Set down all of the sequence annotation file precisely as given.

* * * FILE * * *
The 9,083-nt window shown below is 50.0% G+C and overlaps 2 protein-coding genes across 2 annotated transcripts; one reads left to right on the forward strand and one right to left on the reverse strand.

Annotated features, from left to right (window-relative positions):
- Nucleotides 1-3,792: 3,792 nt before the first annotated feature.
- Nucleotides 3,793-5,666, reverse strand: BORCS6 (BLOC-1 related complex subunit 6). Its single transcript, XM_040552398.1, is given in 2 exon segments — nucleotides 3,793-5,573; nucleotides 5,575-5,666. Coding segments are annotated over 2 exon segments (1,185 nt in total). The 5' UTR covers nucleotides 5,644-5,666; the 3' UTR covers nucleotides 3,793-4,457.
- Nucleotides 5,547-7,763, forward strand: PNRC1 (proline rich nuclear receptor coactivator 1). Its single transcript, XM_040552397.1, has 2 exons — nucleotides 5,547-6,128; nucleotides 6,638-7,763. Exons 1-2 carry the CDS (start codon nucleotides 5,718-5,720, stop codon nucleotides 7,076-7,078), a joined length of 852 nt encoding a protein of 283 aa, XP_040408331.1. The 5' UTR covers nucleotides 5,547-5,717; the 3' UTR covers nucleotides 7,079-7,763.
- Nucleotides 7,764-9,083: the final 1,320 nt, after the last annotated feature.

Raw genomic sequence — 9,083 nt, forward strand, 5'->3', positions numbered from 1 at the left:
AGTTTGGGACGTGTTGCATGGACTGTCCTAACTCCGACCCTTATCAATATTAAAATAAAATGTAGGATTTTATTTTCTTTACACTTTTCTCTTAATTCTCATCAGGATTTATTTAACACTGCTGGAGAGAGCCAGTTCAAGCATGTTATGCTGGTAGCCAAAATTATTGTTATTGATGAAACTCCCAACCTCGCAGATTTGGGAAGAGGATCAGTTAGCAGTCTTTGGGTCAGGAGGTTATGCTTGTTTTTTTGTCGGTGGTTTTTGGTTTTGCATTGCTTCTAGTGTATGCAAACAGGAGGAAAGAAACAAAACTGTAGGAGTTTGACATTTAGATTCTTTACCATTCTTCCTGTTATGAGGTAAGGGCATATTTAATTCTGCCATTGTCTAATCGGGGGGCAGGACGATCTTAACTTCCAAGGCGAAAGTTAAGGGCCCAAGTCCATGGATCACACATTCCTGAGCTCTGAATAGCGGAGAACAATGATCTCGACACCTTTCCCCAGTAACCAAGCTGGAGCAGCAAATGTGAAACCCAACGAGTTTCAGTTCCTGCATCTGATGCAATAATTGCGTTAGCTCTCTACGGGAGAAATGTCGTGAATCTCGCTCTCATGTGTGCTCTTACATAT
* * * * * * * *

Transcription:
The 9,083-nt window shown below is 50.0% G+C and overlaps 2 protein-coding genes across 2 annotated transcripts; one reads left to right on the forward strand and one right to left on the reverse strand.

Annotated features, from left to right (window-relative positions):
- Nucleotides 1-3,792: 3,792 nt before the first annotated feature.
- Nucleotides 3,793-5,666, reverse strand: BORCS6 (BLOC-1 related complex subunit 6). Its single transcript, XM_040552398.1, is given in 2 exon segments — nucleotides 3,793-5,573; nucleotides 5,575-5,666. Coding segments are annotated over 2 exon segments (1,185 nt in total). The 5' UTR covers nucleotides 5,644-5,666; the 3' UTR covers nucleotides 3,793-4,457.
- Nucleotides 5,547-7,763, forward strand: PNRC1 (proline rich nuclear receptor coactivator 1). Its single transcript, XM_040552397.1, has 2 exons — nucleotides 5,547-6,128; nucleotides 6,638-7,763. Exons 1-2 carry the CDS (start codon nucleotides 5,718-5,720, stop codon nucleotides 7,076-7,078), a joined length of 852 nt encoding a protein of 283 aa, XP_040408331.1. The 5' UTR covers nucleotides 5,547-5,717; the 3' UTR covers nucleotides 7,079-7,763.
- Nucleotides 7,764-9,083: the final 1,320 nt, after the last annotated feature.

Raw genomic sequence — 9,083 nt, forward strand, 5'->3', positions numbered from 1 at the left:
AGTTTGGGACGTGTTGCATGGACTGTCCTAACTCCGACCCTTATCAATATTAAAATAAAATGTAGGATTTTATTTTCTTTACACTTTTCTCTTAATTCTCATCAGGATTTATTTAACACTGCTGGAGAGAGCCAGTTCAAGCATGTTATGCTGGTAGCCAAAATTATTGTTATTGATGAAACTCCCAACCTCGCAGATTTGGGAAGAGGATCAGTTAGCAGTCTTTGGGTCAGGAGGTTATGCTTGTTTTTTTGTCGGTGGTTTTTGGTTTTGCATTGCTTCTAGTGTATGCAAACAGGAGGAAAGAAACAAAACTGTAGGAGTTTGACATTTAGATTCTTTACCATTCTTCCTGTTATGAGGTAAGGGCATATTTAATTCTGCCATTGTCTAATCGGGGGGCAGGACGATCTTAACTTCCAAGGCGAAAGTTAAGGGCCCAAGTCCATGGATCACACATTCCTGAGCTCTGAATAGCGGAGAACAATGATCTCGACACCTTTCCCCAGTAACCAAGCTGGAGCAGCAAATGTGAAACCCAACGAGTTTCAGTTCCTGCATCTGATGCAATAATTGCGTTAGCTCTCTACGGGAGAAATGTCGTGAATCTCGCTCTCATGTGTGCTCTTACATAT